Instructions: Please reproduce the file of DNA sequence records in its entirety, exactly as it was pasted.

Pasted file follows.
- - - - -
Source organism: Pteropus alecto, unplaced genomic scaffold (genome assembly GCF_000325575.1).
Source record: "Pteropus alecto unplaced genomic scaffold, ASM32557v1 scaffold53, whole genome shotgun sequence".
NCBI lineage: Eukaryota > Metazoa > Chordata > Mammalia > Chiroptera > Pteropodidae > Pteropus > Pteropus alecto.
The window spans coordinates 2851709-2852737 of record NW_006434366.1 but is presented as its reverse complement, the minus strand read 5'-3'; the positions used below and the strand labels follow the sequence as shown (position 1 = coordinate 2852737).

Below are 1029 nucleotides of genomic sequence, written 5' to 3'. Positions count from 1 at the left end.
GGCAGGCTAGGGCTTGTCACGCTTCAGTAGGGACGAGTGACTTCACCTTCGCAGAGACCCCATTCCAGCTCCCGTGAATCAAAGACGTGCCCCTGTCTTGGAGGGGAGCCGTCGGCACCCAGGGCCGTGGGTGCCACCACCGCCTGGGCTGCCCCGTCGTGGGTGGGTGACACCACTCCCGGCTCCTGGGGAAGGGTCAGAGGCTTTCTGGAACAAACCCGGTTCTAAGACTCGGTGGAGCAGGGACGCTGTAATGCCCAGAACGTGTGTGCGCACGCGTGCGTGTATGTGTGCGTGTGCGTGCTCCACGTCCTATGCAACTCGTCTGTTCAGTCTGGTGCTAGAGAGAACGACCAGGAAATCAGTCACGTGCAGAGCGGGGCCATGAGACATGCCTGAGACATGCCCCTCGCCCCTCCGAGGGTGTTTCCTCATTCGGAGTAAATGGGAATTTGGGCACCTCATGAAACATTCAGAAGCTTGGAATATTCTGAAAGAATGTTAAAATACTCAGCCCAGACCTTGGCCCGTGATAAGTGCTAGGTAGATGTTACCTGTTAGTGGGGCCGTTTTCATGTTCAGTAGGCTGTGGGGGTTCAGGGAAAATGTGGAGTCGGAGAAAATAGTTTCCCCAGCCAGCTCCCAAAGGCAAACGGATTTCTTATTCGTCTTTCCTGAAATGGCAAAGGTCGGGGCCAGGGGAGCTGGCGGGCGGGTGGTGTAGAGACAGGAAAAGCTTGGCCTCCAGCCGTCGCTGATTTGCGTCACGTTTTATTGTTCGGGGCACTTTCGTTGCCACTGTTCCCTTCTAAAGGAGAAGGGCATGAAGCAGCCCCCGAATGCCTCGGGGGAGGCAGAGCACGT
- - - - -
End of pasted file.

Source organism: Pteropus alecto, unplaced genomic scaffold (genome assembly GCF_000325575.1).
Source record: "Pteropus alecto unplaced genomic scaffold, ASM32557v1 scaffold53, whole genome shotgun sequence".
NCBI lineage: Eukaryota > Metazoa > Chordata > Mammalia > Chiroptera > Pteropodidae > Pteropus > Pteropus alecto.
The window spans coordinates 2851709-2852737 of record NW_006434366.1 but is presented as its reverse complement, the minus strand read 5'-3'; the positions used below and the strand labels follow the sequence as shown (position 1 = coordinate 2852737).

Below are 1029 nucleotides of genomic sequence, written 5' to 3'. Positions count from 1 at the left end.
GGCAGGCTAGGGCTTGTCACGCTTCAGTAGGGACGAGTGACTTCACCTTCGCAGAGACCCCATTCCAGCTCCCGTGAATCAAAGACGTGCCCCTGTCTTGGAGGGGAGCCGTCGGCACCCAGGGCCGTGGGTGCCACCACCGCCTGGGCTGCCCCGTCGTGGGTGGGTGACACCACTCCCGGCTCCTGGGGAAGGGTCAGAGGCTTTCTGGAACAAACCCGGTTCTAAGACTCGGTGGAGCAGGGACGCTGTAATGCCCAGAACGTGTGTGCGCACGCGTGCGTGTATGTGTGCGTGTGCGTGCTCCACGTCCTATGCAACTCGTCTGTTCAGTCTGGTGCTAGAGAGAACGACCAGGAAATCAGTCACGTGCAGAGCGGGGCCATGAGACATGCCTGAGACATGCCCCTCGCCCCTCCGAGGGTGTTTCCTCATTCGGAGTAAATGGGAATTTGGGCACCTCATGAAACATTCAGAAGCTTGGAATATTCTGAAAGAATGTTAAAATACTCAGCCCAGACCTTGGCCCGTGATAAGTGCTAGGTAGATGTTACCTGTTAGTGGGGCCGTTTTCATGTTCAGTAGGCTGTGGGGGTTCAGGGAAAATGTGGAGTCGGAGAAAATAGTTTCCCCAGCCAGCTCCCAAAGGCAAACGGATTTCTTATTCGTCTTTCCTGAAATGGCAAAGGTCGGGGCCAGGGGAGCTGGCGGGCGGGTGGTGTAGAGACAGGAAAAGCTTGGCCTCCAGCCGTCGCTGATTTGCGTCACGTTTTATTGTTCGGGGCACTTTCGTTGCCACTGTTCCCTTCTAAAGGAGAAGGGCATGAAGCAGCCCCCGAATGCCTCGGGGGAGGCAGAGCACGT